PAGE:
Many people call the calorie in/calorie out equation as outmoded and flawed. And to be honest it isn't an exact equation. That's why two people can follow the same diet and have different results. For an overview of how the equation works, see this blog post.
Here are a few points to consider about using the calories in/calories out equation for weight loss:
So is a calorie in really a calorie out? No. Does using the calorie in/calorie out equation lead to weight loss? Yes. I think it's a good enough approximation of what is going on inside the body where if you use it, you'll see results most of the time. It worked for me.
Of course you want to be losing fat, not muscle, so you do have to think about that in addition to calorie counting. That's where exercise kicks in (especially resistance training).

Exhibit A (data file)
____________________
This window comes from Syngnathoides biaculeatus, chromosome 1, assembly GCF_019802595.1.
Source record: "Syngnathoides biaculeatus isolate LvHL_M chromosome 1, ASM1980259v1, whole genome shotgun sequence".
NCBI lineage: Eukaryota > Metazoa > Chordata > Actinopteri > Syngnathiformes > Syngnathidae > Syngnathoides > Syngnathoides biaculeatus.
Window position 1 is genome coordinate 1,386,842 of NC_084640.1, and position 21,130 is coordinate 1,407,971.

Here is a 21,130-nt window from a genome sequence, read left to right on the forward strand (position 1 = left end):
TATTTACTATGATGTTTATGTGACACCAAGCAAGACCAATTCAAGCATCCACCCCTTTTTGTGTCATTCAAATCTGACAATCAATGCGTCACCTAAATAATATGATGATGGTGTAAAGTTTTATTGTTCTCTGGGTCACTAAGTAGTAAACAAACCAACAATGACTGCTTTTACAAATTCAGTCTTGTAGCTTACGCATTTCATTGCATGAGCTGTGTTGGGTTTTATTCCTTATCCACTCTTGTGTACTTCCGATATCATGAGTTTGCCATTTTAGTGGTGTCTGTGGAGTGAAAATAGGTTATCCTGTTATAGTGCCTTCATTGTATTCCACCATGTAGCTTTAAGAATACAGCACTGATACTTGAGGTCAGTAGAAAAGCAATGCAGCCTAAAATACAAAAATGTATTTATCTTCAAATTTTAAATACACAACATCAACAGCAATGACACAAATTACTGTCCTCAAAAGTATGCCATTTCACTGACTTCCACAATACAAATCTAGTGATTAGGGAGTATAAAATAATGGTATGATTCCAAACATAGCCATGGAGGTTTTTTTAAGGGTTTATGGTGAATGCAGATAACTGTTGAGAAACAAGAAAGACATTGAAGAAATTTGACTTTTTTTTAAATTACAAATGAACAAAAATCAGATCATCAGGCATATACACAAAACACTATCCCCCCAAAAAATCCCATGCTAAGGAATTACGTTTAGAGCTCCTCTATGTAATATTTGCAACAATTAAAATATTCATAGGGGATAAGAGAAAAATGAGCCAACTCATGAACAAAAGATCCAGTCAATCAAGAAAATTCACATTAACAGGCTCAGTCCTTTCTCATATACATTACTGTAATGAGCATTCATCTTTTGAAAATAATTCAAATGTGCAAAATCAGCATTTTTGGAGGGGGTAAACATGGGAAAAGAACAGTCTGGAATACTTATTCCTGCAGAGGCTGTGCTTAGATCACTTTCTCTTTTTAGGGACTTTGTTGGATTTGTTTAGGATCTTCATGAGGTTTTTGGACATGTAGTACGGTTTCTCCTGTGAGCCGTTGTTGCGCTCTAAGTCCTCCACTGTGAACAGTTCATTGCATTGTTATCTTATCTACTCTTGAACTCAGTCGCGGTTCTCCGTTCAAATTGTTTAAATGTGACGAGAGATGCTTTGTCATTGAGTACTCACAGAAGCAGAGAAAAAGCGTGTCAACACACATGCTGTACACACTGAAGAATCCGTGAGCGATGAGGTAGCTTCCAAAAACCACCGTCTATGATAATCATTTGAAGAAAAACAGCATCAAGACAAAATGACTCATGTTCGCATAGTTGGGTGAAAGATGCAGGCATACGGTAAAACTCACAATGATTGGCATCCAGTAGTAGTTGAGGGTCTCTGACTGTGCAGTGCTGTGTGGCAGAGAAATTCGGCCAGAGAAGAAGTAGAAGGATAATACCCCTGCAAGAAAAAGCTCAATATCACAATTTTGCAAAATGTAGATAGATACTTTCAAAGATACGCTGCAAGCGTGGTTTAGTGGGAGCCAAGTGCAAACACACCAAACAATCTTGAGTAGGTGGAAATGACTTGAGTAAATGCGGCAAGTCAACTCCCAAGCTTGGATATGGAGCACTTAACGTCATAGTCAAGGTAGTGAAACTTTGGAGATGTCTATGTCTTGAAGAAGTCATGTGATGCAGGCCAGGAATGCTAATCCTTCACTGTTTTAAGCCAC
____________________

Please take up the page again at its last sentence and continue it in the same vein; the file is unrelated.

I think the biggest (but hidden) benefit of using the calorie in/calorie out equation is that you pay more attention to what you're eating. If you're tracking what you're eating, you're typically going to eat better. I know I do on days that I track.
But tracking calories typically isn't a lifelong sustainable habit. For some it might be, but not for most (certainly not me). So the hope is once you train yourself to understand not only the portions and calories in the food you typically eat, the nutritional content, as well as how your body reacts to eating them, you won't have to continue to track. Then you're just a fit person with a good knowledge of how to eat in a healthy way on a daily basis. And that's a good place to be.